Also, I've seen similar things happen to me, and I don't take it to heart. I'm not the only one living in the house, and my parents usually ask me to put the instrument down only to help me (give me a break) or to have family bonding time. 


June 18, 2011 at 11:54 AM ·

 Hi ! I am 67 and a learner since 3 months now.  I do have a wife who love her TV series 24 hours a day.  She goes to sleep after one in the morning !  I had to shut myself in my small office room.  If, like me, during your practice, you make more noises than music, then, this may be the problem.  Nobody likes noises.  Only a mother may accept it.  After making 3 months noises, now I am managing to play some music, and the problem is solved by itself. My wife calls me Beethoven ! 

June 18, 2011 at 01:45 PM ·

Beethoven is a great start, but the red lettered day will be when she names you after a violinist :D

June 18, 2011 at 02:01 PM ·

The Mom of one of my teen students once expressed a little exasperation at his constant OCVD (Obsessive Compulsive Violin Disorder) practicing.  With some humor, I pointed out:

  1. Her son wasn't doing drugs
  2. Her son wasn't selling drugs
  3. No one was addressing her as "Grandma"

She took it well. (Smile) 

Communication is your ally.  Enlist your teacher's help, and have a sit down talk with your father.  Explain your goals and practicing needs, and come up with a practicing schedule that the whole family can live with.  Good luck!

June 18, 2011 at 03:09 PM ·

I have 2 rubber mutes - the little one sounds airy and ugly and the big one all the way down sounds like a snotty nose. But if you put the big rubber mute on the bridge only a little so it just barely stays on It sounds alright. Its brighter... but about 1/2 the volume. Maybe he dosent like Kreutzer etudes? Maybe Bach instead?

June 18, 2011 at 06:55 PM ·

 Hi Elise,


Yes, Beethoven is a great start !  By the way, with my 3 months making noises, now I can play Ode to Joy.  Next time I want to learn and play  "Fur Elise"..


Enjoy a blessed Sunday and have a very good week ahead.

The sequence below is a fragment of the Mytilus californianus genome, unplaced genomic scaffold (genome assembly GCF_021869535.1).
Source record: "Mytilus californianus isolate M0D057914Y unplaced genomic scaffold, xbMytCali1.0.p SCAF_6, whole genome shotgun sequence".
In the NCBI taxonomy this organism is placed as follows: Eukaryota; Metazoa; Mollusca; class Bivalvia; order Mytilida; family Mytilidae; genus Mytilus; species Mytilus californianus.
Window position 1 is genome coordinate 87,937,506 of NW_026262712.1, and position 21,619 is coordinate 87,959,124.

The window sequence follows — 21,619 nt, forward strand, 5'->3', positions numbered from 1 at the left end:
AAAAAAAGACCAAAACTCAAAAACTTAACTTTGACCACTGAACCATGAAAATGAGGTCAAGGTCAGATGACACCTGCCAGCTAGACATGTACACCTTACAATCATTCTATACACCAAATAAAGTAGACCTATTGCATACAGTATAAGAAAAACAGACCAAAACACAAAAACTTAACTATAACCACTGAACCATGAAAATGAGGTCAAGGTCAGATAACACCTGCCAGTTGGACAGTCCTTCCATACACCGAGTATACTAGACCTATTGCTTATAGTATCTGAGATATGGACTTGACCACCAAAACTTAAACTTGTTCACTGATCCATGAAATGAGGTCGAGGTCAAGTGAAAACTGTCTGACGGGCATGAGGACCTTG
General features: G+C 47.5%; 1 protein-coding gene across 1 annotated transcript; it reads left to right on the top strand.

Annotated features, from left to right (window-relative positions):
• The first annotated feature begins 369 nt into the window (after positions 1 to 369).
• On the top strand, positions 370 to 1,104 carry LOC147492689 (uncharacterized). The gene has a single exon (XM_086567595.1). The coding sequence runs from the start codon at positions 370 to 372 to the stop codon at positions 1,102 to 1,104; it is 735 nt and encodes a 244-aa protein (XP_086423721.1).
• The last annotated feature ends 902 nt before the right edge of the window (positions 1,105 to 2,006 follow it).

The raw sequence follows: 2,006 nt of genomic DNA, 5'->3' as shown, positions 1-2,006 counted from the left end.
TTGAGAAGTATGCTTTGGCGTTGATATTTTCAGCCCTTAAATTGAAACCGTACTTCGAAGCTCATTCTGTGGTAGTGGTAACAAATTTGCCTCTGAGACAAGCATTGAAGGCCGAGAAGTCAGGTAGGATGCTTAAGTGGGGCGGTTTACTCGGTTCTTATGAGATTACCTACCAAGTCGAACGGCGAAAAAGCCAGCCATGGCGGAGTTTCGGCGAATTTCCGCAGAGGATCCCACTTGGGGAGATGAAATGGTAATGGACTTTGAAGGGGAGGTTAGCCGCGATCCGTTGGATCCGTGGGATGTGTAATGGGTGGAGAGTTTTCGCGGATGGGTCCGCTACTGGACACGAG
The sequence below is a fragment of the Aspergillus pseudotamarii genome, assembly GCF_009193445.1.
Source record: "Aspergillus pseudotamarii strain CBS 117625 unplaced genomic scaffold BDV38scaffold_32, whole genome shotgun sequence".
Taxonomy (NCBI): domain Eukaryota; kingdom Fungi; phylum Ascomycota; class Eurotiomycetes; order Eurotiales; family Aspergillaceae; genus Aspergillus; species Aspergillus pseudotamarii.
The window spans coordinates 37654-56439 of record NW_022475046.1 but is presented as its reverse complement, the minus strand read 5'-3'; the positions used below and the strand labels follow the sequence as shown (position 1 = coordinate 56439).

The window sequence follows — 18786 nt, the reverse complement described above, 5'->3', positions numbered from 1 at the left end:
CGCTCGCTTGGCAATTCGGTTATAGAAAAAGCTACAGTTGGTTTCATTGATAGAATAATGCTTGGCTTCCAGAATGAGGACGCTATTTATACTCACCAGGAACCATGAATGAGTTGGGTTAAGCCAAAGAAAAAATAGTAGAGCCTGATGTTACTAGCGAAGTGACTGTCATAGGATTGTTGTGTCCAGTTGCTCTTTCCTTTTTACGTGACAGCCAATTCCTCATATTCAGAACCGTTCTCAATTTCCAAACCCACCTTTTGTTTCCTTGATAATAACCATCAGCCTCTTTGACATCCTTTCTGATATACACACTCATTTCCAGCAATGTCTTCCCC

June 20, 2011 at 03:34 PM ·

Heather, you wrote:

I encounter the same issue with my mother's live-in boyfriend … and I have agreed to not practice after 8 pm and before 7 am (although I do cheat and practice *quietly* around 7:30 sometimes). It's sort of a pain in the behind, but at least it makes me organise my practice sessions better so I can get everything done before then.

I never experienced this kind of living arrangement; but I've heard and read over the years some stories about live-ins making life difficult for the kids -- although some lawful wedded wives and husbands are notorious for causing just as much grief.  Sigh -- would that it might not be so; there's a long way to go.  As you mentioned, humans are imperfect.
- - - - - - - - - - - - - - - - - - - -
Hunter, one other idea came to me: Unless you're paying for your viola lessons, my guess is that your parents are paying for them.  I'm sure your dad understands that you need to practice to keep your playing at a level that meets the requirements of your teacher and orchestra director.  Would he pay for these lessons and, at the same time, not allow you to do what it takes to keep your playing in shape and make the investment worthwhile?

I have no idea what your all-around schedule is -- or your dad's schedule, for that matter; but you might consider practicing right after you get home from school and then doing your academic homework afterward -- in the hours when your dad is home.  But again, communication is key; everybody needs to be in the loop.  Hope this helps.

June 22, 2011 at 04:32 AM ·

 All these are good suggestions, so I'll throw out a silly one: take up the trumpet  and he will be begging you to go back to viola (it's the old date-a-biker trick to get your mom to like your artist girlfriend or boyfriend.) My viola-playing daughter took up trumpet a couple years ago and was self-taught at first. Listening to a trumpet newbie made me really appreciated the Walton concerto. 

June 23, 2011 at 03:01 PM ·

You should just ask him. Then you'll know for certain. 

Just guessing however:  It can be hard to manage a household - and try and give everyone the space they need.